The moment of truth is approaching in the FYROM settlement talks, as by all accounts PM Zoran Zaev is expected to either say yes to the agreed upon framework solution or reject it, bringing a new crisis in bilateral relations.

Zaev has committed himself to telling UN mediator Matthew Nimetz today whether he accepts the verbal agreement between his foreign minister, Nikola Dimitrov, and Foreign Minister Nikos Kotzias, which was concluded in New York and Brussels.

With the likeliest name being Northern (Severna) Macedonia, and conditions including a constitutional amendment in a set timeframe establishing domestic use of the new name, Zaev must decide whether he is prepared to seal the deal.

If the answer is yes, then the two prime ministers, Zaev and Alexis Tsipras, are expected to sign the agreement at Prespes by Sunday.

The agreement itself would open the way for FYROM to receive an invitation to join Nato, at the Alliance’s July summit.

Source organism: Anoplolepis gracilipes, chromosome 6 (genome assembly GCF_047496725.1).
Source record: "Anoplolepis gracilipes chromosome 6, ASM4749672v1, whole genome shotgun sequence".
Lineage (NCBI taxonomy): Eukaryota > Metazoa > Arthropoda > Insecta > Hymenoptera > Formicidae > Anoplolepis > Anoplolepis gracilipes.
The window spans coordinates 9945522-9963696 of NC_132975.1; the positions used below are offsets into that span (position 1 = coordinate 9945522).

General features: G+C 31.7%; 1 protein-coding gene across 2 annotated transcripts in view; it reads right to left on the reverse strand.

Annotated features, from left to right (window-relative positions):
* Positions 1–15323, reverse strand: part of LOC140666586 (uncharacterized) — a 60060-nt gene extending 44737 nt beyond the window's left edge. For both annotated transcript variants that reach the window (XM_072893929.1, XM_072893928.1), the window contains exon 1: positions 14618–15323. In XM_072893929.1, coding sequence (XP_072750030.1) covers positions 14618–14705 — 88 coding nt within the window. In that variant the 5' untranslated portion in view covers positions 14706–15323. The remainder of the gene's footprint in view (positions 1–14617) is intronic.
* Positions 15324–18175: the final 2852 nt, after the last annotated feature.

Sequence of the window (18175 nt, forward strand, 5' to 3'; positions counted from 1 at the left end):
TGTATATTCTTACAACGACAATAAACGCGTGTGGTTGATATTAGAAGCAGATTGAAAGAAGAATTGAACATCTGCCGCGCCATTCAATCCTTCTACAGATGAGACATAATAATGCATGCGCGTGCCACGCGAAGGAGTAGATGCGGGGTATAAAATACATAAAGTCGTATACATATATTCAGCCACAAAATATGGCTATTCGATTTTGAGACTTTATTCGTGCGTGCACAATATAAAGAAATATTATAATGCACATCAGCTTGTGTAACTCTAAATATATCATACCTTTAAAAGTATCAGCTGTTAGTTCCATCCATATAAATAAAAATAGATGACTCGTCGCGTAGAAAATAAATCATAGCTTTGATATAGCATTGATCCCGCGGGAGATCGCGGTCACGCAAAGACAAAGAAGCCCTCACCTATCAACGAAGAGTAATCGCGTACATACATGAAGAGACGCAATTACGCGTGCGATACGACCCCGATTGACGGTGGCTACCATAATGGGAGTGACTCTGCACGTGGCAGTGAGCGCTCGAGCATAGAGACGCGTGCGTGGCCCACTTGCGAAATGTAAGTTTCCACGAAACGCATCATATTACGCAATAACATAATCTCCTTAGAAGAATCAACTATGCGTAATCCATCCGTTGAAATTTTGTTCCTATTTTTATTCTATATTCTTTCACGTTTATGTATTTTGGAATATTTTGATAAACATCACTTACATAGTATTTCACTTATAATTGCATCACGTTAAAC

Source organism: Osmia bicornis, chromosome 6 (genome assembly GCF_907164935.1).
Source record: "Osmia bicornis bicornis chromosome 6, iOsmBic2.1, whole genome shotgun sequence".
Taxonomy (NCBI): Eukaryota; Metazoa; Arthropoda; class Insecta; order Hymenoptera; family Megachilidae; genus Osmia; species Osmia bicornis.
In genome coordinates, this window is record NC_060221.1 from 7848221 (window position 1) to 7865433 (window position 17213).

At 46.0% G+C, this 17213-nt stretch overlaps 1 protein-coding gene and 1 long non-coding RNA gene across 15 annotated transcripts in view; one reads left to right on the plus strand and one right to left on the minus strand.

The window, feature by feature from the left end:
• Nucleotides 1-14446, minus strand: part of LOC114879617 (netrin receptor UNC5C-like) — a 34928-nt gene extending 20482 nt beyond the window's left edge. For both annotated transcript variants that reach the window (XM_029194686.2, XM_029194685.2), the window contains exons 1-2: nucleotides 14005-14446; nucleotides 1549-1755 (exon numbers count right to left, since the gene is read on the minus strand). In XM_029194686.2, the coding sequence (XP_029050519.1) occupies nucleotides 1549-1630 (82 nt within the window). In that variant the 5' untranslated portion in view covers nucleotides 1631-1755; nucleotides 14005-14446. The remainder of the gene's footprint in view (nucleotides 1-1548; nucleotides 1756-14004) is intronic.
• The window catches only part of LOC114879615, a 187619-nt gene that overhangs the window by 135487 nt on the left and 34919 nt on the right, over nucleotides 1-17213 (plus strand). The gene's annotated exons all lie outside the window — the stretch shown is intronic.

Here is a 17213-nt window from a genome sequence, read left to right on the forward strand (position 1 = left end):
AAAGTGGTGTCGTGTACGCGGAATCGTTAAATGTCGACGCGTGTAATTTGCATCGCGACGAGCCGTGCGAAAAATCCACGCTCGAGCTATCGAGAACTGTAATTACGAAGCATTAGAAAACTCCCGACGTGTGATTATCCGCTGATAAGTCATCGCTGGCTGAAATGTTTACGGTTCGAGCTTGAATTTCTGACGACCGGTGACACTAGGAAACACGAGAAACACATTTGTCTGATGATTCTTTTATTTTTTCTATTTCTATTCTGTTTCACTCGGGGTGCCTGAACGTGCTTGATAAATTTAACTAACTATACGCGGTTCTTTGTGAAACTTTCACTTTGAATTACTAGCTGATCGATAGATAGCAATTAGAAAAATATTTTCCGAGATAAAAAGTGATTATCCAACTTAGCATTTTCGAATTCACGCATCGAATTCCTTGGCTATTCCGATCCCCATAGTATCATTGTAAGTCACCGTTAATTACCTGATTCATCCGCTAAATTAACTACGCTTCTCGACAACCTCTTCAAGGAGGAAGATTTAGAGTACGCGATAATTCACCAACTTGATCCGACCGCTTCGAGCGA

The text of the agreement has already been drafted by Nimetz. It is 20 pages long and describes analytically the steps that must be taken by the parties.

The procedure will take months, and the most crucial junctures will be the referendum that Zaev plans to hold in the autumn, asking whether voters approve the agreement, and the ratification of the agreement by the Greek parliament.

If Zaev and Tsipras reach agreement and arrange a meeting, then Tsipras will contact President Prokopis Pavlopoulos and most likely party leaders, to brief them on the content of the agreement.

The ball is now in Skopje’s court, as the agreement provides that FYROM take specific steps (constitutional revision, domestic use of new name, etc.) within a set time-frame, and if those commitments are not met then the entire agreement becomes null and void.

The endgame in the talks is taking place amidst recriminations in Greece between the government and the opposition (which most recently objected to recognition of a Macedonian language), and with protests having been held yesterday around northern Greece. There were also protests in FYROM.

Some express concerns that the agreement does not enjoy broad popular support in either country, and that that disaffection could trigger serious political developments.

Vasilis Kanellis